Packers Falcons Football

Atlanta Falcons' Tyson Jackson sacks Green Bay Packers' Aaron Rodgers during the second half of the NFL football NFC championship game Sunday, Jan. 22, 2017, in Atlanta. (AP Photo/Mark Humphrey)

Mark Humphrey

HOUSTON – By the numbers, Tyson Jackson's career in the NFL hasn't lived up to the lofty draft slot he earned coming out of LSU.

A No. 3 pick like Jackson is expected to be a perennial Pro Bowler, a devastating force with eye-popping sack numbers, no matter what position he's asked to play. 

Those numbers have never materialized in Jackson's eight seasons in the NFL. First with Kansas City and now with Atlanta, Jackson has nine career sacks and no Pro Bowl appearances, but the West St. John High graduate says his career has been better than many people believe. 

"When you're playing the two-gapping defensive end position, it tends to be overshadowed," Jackson said. "People tend to look more at the outside linebacker position in that type of defense, but I'm what they call a team player. At the end of the day, I just care about wins and not stats."

Pass rushing was never supposed to be Jackson's specialty. According to his NFL.com draft profile from 2009, Jackson's strengths were all suited best to stopping the run: size, strength, an ability to contain and disengage from blocks. 

The profile also says he lacked the burst, closing speed and pass-rush moves to consistently create pressure against the passing game despite 18½ sacks at LSU, including 8½ in 2006.

Scott Pioli, Kansas City's general manager at the time, wasn't worried about a lack of pass-rush skills. Pioli wanted an anchor to play the end, plug two gaps by taking on multiple offensive linemen and free up the linebackers to make plays. 

"The scheme is the scheme," Jackson said. "I got drafted to a 3-4 team to play a 3-4 defensive end position, and going into that situation, just looking at players that play that position, it's one of those positions that's not glamorous when it comes to numbers."

Fans in Kansas City saw a player who didn't live up to the billing, and after four seasons, Jackson took a $10 million pay cut, then headed to free agency a year later, looking for a new place to call home.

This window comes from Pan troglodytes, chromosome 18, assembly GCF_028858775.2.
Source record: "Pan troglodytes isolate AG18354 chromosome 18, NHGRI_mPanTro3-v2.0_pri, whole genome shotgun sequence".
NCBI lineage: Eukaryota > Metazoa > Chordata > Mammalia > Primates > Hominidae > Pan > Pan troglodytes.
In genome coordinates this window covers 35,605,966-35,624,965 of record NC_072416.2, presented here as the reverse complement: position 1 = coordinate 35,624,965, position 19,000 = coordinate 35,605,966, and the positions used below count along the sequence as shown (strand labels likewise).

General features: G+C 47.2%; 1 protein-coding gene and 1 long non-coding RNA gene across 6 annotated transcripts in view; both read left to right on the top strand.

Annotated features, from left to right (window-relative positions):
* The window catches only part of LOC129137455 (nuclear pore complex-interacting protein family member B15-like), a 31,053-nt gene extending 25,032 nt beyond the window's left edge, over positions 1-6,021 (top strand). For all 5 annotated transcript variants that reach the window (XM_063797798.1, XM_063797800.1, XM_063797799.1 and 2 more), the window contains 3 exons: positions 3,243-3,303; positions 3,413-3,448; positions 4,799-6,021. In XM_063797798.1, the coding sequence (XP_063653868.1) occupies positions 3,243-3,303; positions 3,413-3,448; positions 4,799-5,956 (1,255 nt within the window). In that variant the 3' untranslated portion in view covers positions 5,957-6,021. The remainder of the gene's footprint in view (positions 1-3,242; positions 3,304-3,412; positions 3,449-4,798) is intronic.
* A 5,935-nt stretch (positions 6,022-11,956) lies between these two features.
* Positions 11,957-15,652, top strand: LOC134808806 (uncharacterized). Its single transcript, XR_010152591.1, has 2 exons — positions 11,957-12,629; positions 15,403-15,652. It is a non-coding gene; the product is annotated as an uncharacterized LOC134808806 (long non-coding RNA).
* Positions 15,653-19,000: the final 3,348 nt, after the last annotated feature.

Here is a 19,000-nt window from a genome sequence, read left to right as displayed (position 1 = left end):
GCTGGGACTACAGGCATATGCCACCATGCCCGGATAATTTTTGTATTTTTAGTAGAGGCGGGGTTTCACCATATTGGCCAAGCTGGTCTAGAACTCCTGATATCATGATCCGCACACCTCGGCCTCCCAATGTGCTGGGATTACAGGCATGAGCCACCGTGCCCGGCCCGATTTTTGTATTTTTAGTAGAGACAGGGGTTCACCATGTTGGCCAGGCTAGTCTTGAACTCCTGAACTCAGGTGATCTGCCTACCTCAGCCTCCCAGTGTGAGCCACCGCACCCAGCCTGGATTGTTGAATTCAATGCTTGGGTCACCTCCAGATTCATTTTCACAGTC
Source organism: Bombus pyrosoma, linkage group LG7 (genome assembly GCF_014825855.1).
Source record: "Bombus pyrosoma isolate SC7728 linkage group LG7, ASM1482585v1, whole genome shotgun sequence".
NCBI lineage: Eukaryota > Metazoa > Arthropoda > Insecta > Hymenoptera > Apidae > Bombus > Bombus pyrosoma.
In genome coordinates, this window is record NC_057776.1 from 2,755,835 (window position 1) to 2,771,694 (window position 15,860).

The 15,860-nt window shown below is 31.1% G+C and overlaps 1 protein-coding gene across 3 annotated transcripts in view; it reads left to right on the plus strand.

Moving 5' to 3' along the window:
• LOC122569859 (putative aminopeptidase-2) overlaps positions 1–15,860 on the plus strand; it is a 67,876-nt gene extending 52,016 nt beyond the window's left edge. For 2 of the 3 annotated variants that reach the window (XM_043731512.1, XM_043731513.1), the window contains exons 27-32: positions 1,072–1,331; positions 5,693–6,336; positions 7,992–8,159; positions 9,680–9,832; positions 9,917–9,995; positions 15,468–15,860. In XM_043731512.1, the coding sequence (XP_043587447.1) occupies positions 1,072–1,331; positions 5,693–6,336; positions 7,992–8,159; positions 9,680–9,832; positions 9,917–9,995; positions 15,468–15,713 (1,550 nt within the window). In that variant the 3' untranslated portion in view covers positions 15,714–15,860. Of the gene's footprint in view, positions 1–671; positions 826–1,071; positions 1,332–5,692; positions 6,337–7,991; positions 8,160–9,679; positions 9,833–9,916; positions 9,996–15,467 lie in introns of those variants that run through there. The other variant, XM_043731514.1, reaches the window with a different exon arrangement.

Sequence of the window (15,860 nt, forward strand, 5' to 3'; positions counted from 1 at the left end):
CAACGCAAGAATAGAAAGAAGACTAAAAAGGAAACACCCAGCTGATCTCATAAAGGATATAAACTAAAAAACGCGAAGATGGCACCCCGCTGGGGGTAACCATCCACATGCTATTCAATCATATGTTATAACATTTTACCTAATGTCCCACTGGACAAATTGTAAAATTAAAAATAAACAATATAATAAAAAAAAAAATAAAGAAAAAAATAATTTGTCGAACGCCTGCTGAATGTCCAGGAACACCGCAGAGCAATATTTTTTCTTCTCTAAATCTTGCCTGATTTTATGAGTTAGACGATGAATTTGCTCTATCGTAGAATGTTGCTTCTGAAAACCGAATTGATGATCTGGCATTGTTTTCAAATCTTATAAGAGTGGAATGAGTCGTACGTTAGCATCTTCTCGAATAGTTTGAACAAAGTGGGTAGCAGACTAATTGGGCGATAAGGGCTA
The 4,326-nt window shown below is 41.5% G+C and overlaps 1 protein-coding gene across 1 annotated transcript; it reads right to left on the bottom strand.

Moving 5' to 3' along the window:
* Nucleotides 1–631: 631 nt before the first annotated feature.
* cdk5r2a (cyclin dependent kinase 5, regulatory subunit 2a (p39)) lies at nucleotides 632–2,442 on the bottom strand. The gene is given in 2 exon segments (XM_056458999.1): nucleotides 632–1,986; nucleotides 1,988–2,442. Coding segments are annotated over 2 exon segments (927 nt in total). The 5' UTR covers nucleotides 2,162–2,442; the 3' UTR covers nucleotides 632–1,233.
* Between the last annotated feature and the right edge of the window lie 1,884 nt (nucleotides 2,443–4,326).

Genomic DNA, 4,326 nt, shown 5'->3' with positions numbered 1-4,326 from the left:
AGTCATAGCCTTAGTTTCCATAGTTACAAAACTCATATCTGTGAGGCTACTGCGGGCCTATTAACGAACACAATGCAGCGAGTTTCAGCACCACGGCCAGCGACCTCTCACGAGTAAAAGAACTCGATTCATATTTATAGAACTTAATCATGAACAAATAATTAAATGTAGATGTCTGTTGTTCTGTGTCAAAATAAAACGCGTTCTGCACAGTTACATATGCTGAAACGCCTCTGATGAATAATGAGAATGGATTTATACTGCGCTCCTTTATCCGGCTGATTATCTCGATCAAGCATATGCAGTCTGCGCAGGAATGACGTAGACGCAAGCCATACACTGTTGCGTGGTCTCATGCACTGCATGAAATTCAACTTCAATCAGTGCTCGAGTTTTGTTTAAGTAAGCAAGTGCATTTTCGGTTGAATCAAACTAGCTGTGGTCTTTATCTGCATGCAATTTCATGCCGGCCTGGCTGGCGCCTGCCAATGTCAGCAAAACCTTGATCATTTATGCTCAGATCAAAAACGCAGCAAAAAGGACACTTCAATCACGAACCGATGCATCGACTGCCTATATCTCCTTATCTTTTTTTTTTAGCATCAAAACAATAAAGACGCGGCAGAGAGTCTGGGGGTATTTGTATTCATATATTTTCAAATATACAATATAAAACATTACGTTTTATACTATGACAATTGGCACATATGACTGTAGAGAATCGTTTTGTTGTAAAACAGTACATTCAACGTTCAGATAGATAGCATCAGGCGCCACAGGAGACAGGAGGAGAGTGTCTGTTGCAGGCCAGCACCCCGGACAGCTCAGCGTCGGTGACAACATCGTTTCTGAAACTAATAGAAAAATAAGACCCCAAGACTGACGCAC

For some Chiefs fans, Jackson is one of the emblems of a disappointing Pioli era, an investment that failed to pay the kind of dividends Kansas City needed. 

Jackson looks at his time in Kansas City differently.

"I saw it as a success," Jackson said. "Scott Pioli drafted me over there, and people try to give me a tough time, but people don't understand, the guy is unbelievable."

Pioli, now with the Falcons, still believed in Jackson, enough to convince the Falcons to give him a five-year, $25 million deal three years ago. 

Back then, defensive coordinator Mike Nolan — just hired in New Orleans as linebackers coach — was installing Jackson's kind of system.  

"It was the perfect scheme. They were switching over to a 3-4 at the time, with the old coaching staff," Jackson said. "Scott Pioli was in the front office, and I just felt like this would have been the perfect scheme for me to come in and produce my talent and show what I was worth."

A year later, everything changed. 

When Atlanta hired Dan Quinn, the Falcons shifted to the 4-3 system he'd run in Seattle, placing Jackson on the edge of no-man's land. Atlanta's defense favors penetration on the defensive line at every spot other than nose tackle, and Jackson had to learn to play a different role. 

"It changes a whole lot, because we're not two-gapping any more," Jackson said. "There's some principles that still apply, and I still get to play the same position that I played, for the most part, my entire career in the NFL."

Used at defensive end on obvious rushing downs and shifting inside to defensive tackle at times, Jackson has averaged 22 tackles a year in three seasons in Atlanta, speculation will increase after the Super Bowl that Atlanta could part ways with Jackson, who will count $5.85 million against the salary cap, in the offseason. 

"For sure, I've had some ups and downs, but I continue to battle, and I try to treat football as much like life as possible," Jackson said. "You're going to get knocked down, and you've just got to find a way to get up and fight."

Jackson's fight has helped the Falcons reach the ultimate stage.

Until nine days ago, Jackson had no sacks in Atlanta. Three full seasons, 48 games without taking down a quarterback, but the Falcons needed him to help fill the role of an injured Adrian Clayborn against Green Bay quarterback Aaron Rodgers.

A sack materialized, part of a Falcons defense that held Rodgers at bay long enough for Atlanta's offense to bury Green Bay's defense and punch Jackson's ticket to the Super Bowl for the first time.

A member of LSU's 2007 BCS national championship team, Jackson has won a title before.

Now he has a chance to play for the ultimate prize, and when the former LSU star looks back on his career, he has no regrets. 

"This is unbelievable," Jackson said. "It's a childhood dream that came true, and I'm just blessed to be in this position."

Follow Joel A. Erickson on Twitter, @JoelAErickson.